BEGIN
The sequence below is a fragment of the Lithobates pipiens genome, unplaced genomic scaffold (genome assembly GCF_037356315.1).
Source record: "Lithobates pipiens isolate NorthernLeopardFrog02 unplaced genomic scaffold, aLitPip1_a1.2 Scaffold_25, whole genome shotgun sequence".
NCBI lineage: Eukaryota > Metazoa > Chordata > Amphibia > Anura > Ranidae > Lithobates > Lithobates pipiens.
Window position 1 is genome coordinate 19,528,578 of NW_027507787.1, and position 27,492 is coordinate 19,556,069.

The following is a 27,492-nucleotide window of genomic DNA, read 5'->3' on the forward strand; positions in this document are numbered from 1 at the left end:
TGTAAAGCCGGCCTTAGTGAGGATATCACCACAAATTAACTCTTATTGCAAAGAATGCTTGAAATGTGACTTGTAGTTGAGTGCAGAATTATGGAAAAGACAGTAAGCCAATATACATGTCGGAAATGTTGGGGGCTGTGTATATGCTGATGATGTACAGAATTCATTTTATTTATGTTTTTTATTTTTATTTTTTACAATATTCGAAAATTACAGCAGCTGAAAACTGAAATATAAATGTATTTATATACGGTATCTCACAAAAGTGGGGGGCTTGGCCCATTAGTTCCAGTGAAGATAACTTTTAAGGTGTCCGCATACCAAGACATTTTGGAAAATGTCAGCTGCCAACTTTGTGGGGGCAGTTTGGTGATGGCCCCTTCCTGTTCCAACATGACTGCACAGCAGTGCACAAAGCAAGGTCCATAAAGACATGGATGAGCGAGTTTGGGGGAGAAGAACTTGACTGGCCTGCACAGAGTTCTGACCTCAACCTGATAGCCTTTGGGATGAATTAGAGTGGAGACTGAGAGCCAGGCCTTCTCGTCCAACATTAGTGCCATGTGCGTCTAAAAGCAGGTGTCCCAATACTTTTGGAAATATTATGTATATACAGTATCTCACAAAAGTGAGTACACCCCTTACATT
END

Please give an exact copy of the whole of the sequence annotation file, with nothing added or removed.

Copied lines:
The sequence below is a fragment of the Lithobates pipiens genome, unplaced genomic scaffold (genome assembly GCF_037356315.1).
Source record: "Lithobates pipiens isolate NorthernLeopardFrog02 unplaced genomic scaffold, aLitPip1_a1.2 Scaffold_25, whole genome shotgun sequence".
NCBI lineage: Eukaryota > Metazoa > Chordata > Amphibia > Anura > Ranidae > Lithobates > Lithobates pipiens.
Window position 1 is genome coordinate 19,528,578 of NW_027507787.1, and position 27,492 is coordinate 19,556,069.

The following is a 27,492-nucleotide window of genomic DNA, read 5'->3' on the forward strand; positions in this document are numbered from 1 at the left end:
TGTAAAGCCGGCCTTAGTGAGGATATCACCACAAATTAACTCTTATTGCAAAGAATGCTTGAAATGTGACTTGTAGTTGAGTGCAGAATTATGGAAAAGACAGTAAGCCAATATACATGTCGGAAATGTTGGGGGCTGTGTATATGCTGATGATGTACAGAATTCATTTTATTTATGTTTTTTATTTTTATTTTTTACAATATTCGAAAATTACAGCAGCTGAAAACTGAAATATAAATGTATTTATATACGGTATCTCACAAAAGTGGGGGGCTTGGCCCATTAGTTCCAGTGAAGATAACTTTTAAGGTGTCCGCATACCAAGACATTTTGGAAAATGTCAGCTGCCAACTTTGTGGGGGCAGTTTGGTGATGGCCCCTTCCTGTTCCAACATGACTGCACAGCAGTGCACAAAGCAAGGTCCATAAAGACATGGATGAGCGAGTTTGGGGGAGAAGAACTTGACTGGCCTGCACAGAGTTCTGACCTCAACCTGATAGCCTTTGGGATGAATTAGAGTGGAGACTGAGAGCCAGGCCTTCTCGTCCAACATTAGTGCCATGTGCGTCTAAAAGCAGGTGTCCCAATACTTTTGGAAATATTATGTATATACAGTATCTCACAAAAGTGAGTACACCCCTTACATT